Short-haired cat breeds are perhaps the most common breed. While they don’t tend to shed any less than a long-haired cat, the hair isn’t quite as visible. Grooming isn’t required as often, although all cats should have at least a weekly brushing.
If you’re one of the millions of Americans with an allergy to cat hair and dander, there are several short-hair hypoallergenic breeds that you can consider (and one hairless, as described below). Among them are:
- Cornish Rex
- Devon Rex
- Siberian (which actually has a moderately long fluffy coat)
The most infamous hairless cat is Mr. Bigglesworth, the Sphynx from the Austin Powers movies. The Sphynx is the only breed without hair, making it ideal for those who have cat allergies. They are intelligent and friendly, and great for single or adult owners. They have a smooth, soft skin with no hair. That translates to no shedding!
Because they have no hair, they tend to like warm places to settle: laps, computer monitors, under the covers, sunny windows. They shouldn’t be outdoors in colder weather for any length of time, and indoors should be at least moderately heated. You’ll also need to give your hairless cat frequent baths to help alleviate the buildup of oils on the skin. This task can be challenging, depending on their temperament, so be sure to have extra hands available.
The last factors to consider are your home and life situations.
Size of Home
Do you live in a studio? An apartment? A condo? No room for a cat to wander outside and a confined space within? You’ll want to consider a smaller cat that is less energetic than normal. That way they won’t bounce off the walls or trip you!
The size and make up of your household is also of importance. If you live alone, you’ll probably want a cat that needs a bit less attention, since you’ll be the only one providing care. If you have a roommate, partner or spouse, you’ll need to take their needs into consideration. Are they okay with a long-haired cat that will shed all over? Do they have allergies? And if you have children, you’ll want a cat that is mellow and/or playful, and used to children. Let’s face it, children often treat their pets like dolls, carrying them around, pushing them in carts, even trying to dress them up. Then there are those who like to roughhouse and pull tails, so it is important you also educate your children on proper and humane treatment of animals.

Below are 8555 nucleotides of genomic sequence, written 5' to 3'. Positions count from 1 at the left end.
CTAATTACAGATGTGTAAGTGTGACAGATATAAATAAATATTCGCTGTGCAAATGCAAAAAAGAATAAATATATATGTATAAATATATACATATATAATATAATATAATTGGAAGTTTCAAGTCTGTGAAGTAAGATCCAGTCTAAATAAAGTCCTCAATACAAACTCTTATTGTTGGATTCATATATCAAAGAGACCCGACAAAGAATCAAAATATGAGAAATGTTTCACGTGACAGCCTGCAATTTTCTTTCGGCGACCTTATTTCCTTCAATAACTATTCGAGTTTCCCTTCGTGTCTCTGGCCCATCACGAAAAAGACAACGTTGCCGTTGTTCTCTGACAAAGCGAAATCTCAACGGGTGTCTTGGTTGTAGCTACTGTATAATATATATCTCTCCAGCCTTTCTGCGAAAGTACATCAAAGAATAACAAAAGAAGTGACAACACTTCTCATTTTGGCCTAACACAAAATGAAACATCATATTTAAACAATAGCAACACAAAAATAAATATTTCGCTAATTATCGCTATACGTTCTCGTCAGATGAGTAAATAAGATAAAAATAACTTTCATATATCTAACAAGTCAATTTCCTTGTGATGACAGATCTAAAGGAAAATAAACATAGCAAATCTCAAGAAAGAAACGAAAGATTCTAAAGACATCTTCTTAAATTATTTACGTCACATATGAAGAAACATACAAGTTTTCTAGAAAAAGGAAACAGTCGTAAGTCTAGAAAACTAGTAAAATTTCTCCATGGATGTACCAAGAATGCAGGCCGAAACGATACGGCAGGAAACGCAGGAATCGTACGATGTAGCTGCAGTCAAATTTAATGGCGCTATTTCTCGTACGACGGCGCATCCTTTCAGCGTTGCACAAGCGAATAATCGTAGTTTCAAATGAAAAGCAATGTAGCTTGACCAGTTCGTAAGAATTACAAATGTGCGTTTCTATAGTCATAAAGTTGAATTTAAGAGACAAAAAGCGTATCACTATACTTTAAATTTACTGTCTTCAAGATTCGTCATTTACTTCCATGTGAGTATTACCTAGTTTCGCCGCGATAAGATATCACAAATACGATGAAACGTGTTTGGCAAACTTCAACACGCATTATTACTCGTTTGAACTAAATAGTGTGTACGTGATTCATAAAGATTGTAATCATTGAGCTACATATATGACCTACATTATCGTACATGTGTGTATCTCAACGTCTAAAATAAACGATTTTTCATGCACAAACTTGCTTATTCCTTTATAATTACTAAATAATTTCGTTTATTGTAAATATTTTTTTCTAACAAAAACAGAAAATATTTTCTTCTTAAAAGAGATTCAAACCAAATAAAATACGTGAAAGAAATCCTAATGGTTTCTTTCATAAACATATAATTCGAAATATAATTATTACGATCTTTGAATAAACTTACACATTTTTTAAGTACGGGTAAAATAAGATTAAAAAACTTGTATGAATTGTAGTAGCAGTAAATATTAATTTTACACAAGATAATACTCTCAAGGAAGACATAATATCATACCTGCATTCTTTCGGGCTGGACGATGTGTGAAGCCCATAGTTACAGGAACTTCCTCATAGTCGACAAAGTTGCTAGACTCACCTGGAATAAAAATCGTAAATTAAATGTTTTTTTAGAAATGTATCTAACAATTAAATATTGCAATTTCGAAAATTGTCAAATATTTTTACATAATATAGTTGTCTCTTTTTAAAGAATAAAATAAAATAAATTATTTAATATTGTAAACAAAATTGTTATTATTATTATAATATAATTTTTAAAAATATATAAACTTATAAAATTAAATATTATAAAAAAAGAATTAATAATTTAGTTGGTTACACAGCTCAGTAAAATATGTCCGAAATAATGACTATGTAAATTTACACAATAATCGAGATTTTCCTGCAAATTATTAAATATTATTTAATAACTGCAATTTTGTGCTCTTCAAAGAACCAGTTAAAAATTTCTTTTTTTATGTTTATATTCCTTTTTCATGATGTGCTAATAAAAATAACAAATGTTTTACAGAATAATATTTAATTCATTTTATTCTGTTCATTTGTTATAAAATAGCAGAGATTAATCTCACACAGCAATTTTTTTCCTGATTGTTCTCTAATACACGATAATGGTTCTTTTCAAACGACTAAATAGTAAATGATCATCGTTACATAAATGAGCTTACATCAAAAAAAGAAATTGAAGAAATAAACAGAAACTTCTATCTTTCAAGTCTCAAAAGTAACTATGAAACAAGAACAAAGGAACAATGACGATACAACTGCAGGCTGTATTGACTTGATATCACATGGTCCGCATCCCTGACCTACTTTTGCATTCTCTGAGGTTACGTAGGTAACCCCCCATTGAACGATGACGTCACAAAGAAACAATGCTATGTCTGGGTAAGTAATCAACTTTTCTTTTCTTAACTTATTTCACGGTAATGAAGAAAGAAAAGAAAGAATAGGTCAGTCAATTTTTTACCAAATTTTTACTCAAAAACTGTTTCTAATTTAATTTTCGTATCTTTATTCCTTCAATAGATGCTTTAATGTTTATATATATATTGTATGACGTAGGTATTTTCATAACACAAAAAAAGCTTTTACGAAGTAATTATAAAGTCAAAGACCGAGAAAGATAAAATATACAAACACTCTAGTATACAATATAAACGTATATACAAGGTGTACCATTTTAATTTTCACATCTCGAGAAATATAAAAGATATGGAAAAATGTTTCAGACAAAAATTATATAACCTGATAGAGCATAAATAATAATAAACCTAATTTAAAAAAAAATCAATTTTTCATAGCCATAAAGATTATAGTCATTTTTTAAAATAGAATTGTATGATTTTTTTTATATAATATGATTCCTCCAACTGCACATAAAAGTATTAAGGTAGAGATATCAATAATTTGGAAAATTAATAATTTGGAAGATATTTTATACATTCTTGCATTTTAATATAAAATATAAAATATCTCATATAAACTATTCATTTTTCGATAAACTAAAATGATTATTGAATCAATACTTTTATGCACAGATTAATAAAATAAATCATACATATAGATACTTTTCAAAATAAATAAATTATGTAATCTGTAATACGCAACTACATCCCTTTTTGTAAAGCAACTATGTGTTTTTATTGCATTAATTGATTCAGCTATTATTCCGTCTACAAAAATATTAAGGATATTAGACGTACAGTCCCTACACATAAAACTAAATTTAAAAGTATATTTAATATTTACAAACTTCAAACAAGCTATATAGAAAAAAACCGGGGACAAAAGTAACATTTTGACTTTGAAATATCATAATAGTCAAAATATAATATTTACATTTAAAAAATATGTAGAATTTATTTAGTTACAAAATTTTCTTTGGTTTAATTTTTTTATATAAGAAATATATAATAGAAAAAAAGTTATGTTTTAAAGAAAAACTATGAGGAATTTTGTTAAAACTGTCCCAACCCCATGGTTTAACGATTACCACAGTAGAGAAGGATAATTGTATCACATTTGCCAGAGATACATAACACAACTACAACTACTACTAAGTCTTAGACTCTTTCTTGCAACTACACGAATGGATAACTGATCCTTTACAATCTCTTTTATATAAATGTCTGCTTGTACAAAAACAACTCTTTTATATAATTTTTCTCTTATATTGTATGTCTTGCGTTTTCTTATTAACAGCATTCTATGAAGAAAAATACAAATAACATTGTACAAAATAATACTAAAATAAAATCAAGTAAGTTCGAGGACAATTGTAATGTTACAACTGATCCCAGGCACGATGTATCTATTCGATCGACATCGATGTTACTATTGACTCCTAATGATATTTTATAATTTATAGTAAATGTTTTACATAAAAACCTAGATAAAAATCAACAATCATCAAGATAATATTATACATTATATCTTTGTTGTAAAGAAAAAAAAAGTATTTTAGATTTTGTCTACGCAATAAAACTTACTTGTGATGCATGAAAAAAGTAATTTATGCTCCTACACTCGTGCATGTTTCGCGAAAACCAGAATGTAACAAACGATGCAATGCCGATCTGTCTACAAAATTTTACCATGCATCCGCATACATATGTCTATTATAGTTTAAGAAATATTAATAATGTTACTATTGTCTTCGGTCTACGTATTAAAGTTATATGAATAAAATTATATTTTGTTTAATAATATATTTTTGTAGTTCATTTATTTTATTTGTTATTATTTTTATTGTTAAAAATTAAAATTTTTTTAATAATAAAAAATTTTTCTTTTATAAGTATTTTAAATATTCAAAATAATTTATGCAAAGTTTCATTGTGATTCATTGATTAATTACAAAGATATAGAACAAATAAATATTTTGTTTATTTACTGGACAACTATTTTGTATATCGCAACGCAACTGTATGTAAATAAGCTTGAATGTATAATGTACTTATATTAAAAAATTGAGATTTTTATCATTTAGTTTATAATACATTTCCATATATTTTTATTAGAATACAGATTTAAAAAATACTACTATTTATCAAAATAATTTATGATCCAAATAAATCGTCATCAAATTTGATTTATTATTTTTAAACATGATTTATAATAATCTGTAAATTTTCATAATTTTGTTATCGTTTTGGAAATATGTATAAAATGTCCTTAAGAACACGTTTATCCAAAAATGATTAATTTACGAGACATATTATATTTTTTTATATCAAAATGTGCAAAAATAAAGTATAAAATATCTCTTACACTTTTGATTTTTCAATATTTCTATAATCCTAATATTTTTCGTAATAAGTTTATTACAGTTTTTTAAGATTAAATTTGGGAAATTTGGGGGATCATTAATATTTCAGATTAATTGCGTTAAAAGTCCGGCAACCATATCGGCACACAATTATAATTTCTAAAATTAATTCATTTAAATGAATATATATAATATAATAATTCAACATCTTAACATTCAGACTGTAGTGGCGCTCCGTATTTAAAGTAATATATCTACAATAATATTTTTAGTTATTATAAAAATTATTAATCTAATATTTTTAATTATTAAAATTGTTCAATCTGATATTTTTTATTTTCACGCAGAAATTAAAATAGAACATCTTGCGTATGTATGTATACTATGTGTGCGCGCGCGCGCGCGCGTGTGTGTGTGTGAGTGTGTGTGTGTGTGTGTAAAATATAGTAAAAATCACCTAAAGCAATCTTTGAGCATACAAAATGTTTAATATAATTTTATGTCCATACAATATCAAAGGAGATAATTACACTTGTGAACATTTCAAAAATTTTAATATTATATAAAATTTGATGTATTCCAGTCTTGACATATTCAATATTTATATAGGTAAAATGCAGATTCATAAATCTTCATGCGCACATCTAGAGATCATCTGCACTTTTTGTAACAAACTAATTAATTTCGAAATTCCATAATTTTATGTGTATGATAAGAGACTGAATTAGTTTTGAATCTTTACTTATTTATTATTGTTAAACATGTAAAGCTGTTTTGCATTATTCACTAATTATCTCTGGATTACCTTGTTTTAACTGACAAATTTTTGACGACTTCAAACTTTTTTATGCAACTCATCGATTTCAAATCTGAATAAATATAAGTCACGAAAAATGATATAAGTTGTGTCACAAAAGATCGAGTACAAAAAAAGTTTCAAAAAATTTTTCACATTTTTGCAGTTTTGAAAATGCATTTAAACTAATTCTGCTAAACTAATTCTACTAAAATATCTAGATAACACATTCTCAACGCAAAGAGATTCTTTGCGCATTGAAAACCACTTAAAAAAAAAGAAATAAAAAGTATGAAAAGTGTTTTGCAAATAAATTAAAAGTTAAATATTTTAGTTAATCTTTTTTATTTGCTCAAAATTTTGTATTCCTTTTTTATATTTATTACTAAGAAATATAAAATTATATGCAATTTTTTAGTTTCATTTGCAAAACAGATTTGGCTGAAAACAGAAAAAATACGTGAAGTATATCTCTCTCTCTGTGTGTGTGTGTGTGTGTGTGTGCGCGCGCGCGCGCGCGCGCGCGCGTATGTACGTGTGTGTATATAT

If you work long hours but still want to have a feline companion, you’ll need to find one that is a solitary soul, content with having you for an hour two in the morning and evening. You could also consider adopting two cats at once to alleviate any boredom. (We know, a cat that is ignored can get into some mighty mischief!) Having a playmate can help the situation and provide twice as much joy! And plus, you’re saving two lives in the process.
Well, we’ve looked at all the major factors to consider when deciding what kind of cat should you should get. If you are ready and willing, we welcome you to our shelter to meet and greet our adoptable cats and kittens. We have dozens of kittens and adult cats for you to choose from. You can visit the CCSPCA Cattery (103 S. Hughes Ave, Fresno, CA 93706), 7 days a week from 10 a.m. to 5 p.m. (6 p.m. on Wednesdays), or find our mobile adoption unit that moves around Fresno.
And know that all cat adoptions from the CCSPCA include:
- Spay or neuter
- FVRCP vaccination
- One routine deworming
- Microchip (Free registration with email address)
- One complimentary application of flea and tick control
- A complimentary exam at one of our participating veterinary clinics
In addition to the items we include in all cat adoptions we also offer additional pre-adoption services for an additional charge:
- Additional FVRCP Vaccination (when applicable)
- FELV/FIV Testing
- FeLV Vaccination
- Rabies Vaccination
- Capstar (kills fleas within 60 minutes so you don’t take them home)
- Ear Mite Treatment (when applicable)
- Grooming at CCSPCA Grooming Salon
- Dental Care (when applicable)
Adopting your first pet? Make sure you download our Ultimate Guide for People New to Adopting here.